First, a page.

Borderlands 3 system requirements
The official system requirements don't immediately throw up any red flags; as we're about to see, semi-recent budget GPUs will comfortably handle 1080p low, so the older models listed in the minimum requirements have a good shot at 30 fps. The only potential issue is likely to be RAM, if you're somehow still on 4GB. (If so, please, upgrade your PC.)
- OS: Windows 7/8/10 (latest service pack)
- CPU: AMD FX-8350/Intel Core i5-3570
- Memory: 6GB RAM
- GPU: AMD Radeon HD 7970/NVIDIA GeForce GTX 680 2GB
- Storage: 75GB free
- OS: Windows 7/8/10 (latest service pack)
- CPU: AMD Ryzen 5 2600/Intel Core i7-4770
- Memory: 16GB RAM
- GPU: AMD Radeon RX 590/NVIDIA GeForce GTX 1060 6GB
- Storage: 75GB free
Gearbox doesn't state what the minimum or recommended specs will get you in terms of settings or framerates, other than the resolution. Our testing suggests the recommended specs will handle 1080p ultra, though not at 60 fps. Rather ambitiously, the Borderlands 3 website lists these as being for "1440p gaming"—not if you also want ultra quality, friend. The RX 590 might be able to scrape 30 fps with this combination of resolution and settings, but the GTX 1060 falls short, so we're going to assume 2K is recommending 1440p and a lower quality setting.
For the best 1080p experience, I'd sooner recommend an RTX 2060 or Radeon RX 5700, both of which will deliver 60 fps on ultra. They'll also put up a respectable fight at 1440p ultra, though strictly speaking you'll need at least an RTX 2080—quite the upgrade—for a 60 fps average.
Borderlands 3 settings overview
Borderlands 3 has a built-in benchmarking tool, which makes it easy to see how all the different graphics quality options impact performance. What's surprising is that for many, the answer is "not much at all."
The graphs above show how an RX 5700 and RTX 2060 perform using the four main presets, and then with ultra quality plus each individual setting turned down to minimum.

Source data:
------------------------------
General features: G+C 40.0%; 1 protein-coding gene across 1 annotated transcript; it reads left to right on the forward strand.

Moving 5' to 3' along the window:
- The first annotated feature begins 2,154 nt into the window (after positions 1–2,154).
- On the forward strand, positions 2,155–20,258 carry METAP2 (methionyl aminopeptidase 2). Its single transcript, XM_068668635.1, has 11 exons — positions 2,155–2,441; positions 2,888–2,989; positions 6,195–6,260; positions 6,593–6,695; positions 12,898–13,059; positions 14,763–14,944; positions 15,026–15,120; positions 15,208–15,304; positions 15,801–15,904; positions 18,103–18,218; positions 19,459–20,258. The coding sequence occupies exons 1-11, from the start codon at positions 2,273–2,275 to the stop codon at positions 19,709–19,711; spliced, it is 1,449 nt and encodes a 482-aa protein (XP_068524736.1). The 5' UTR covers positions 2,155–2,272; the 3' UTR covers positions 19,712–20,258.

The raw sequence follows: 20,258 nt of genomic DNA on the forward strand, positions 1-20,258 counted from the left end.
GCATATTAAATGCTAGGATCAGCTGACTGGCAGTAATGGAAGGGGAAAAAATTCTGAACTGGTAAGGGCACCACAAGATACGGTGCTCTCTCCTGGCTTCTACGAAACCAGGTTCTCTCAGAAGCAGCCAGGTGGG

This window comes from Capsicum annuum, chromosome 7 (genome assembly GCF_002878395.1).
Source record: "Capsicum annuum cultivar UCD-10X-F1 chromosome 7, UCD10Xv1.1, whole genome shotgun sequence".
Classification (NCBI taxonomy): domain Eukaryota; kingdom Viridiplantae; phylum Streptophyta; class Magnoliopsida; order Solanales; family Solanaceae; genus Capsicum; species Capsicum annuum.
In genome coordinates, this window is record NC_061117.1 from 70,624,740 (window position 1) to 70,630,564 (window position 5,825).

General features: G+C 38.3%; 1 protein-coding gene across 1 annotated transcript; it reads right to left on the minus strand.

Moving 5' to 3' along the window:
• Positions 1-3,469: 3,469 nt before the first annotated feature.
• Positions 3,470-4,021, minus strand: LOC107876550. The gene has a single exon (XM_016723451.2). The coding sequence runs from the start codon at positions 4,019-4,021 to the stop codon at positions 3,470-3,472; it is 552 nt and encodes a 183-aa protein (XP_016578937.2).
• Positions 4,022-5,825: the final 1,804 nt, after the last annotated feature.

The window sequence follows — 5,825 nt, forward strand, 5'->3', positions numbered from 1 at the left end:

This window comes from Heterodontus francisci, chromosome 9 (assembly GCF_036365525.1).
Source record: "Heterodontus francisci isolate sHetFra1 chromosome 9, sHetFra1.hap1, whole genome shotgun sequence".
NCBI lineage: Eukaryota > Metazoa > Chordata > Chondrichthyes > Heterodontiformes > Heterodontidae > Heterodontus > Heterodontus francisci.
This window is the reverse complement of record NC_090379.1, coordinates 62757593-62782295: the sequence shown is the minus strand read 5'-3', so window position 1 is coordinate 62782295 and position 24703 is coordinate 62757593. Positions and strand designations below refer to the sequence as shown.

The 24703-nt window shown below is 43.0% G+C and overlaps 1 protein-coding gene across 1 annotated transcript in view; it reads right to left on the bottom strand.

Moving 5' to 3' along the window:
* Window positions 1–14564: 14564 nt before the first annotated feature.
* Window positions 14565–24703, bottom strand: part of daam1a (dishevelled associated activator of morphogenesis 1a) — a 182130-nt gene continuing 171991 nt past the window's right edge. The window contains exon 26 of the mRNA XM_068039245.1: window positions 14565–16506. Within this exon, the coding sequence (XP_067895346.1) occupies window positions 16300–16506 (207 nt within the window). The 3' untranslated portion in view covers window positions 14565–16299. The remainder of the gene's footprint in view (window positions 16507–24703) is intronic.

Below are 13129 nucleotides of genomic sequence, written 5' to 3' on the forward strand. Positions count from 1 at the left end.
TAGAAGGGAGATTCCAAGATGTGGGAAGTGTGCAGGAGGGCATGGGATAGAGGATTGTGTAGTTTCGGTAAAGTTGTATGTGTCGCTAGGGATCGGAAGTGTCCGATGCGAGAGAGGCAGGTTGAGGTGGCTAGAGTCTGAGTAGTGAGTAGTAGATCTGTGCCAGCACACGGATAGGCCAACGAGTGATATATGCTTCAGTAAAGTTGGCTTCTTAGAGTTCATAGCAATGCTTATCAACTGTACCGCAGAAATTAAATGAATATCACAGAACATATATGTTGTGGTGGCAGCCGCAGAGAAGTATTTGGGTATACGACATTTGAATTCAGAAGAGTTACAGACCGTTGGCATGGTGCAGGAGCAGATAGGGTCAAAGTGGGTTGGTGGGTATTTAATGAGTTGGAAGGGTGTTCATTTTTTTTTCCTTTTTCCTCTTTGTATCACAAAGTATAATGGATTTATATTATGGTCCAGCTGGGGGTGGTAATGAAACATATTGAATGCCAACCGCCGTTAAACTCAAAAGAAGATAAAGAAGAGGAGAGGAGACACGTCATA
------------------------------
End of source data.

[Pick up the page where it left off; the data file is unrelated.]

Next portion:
FXAA is one of the least GPU-hungry anti-aliasing techniques around and has a negligible effect on overall performance. Even temporal AA doesn't hurt performance much. You might as well leave AA on, whatever your hardware, though some will prefer FXAA over temporal AA. Interestingly, FidelityFX Sharpening basically undoes a bit of the blurriness you get from temporal AA, again with a negligible performance impact. You can probably leave it on as well, unless you're running very low-end hardware.
Texture streaming, anisotropic filtering, shadows, terrain detail, character texture detail, and even screen space reflections all seem like things that should drop performance a bit, but in practice none of them matter much for Borderlands 3. At most you're looking at an extra 4-5 percent increase in performance by turning down shadows, so that might be worth sacrificing in a pinch, but the others can be safely left on high.
What, then, does make a meaningful difference? The most prolific frame bandit is volumetric fog, which in return contributes some handsome god rays. Opt for more basic lighting by turning it off, and performance jumps 24 percent, which could make or break performance on lower-end GPUs.
Foliage detail—you can probably guess what that covers—is another niche but expensive option, with its low setting improving performance by nearly 12 percent over its highest setting.
Draw distance affects the level of detail and amount of distant objects. Turning this to low can boost performance by up to 12 percent, but this is one that we prefer to leave at maximum if at all possible.
The only other individual setting that's as impactful is material quality, which can grant a 14 percent boost if set to low. This appears to be a global setting for how detailed surfaces look, so it's important if you're serious about maximizing fidelity, but for the more performance-minded it will speed things up if reduced. Environment detail, in a similar vein, will net you a smaller seven percent performance game when minimized.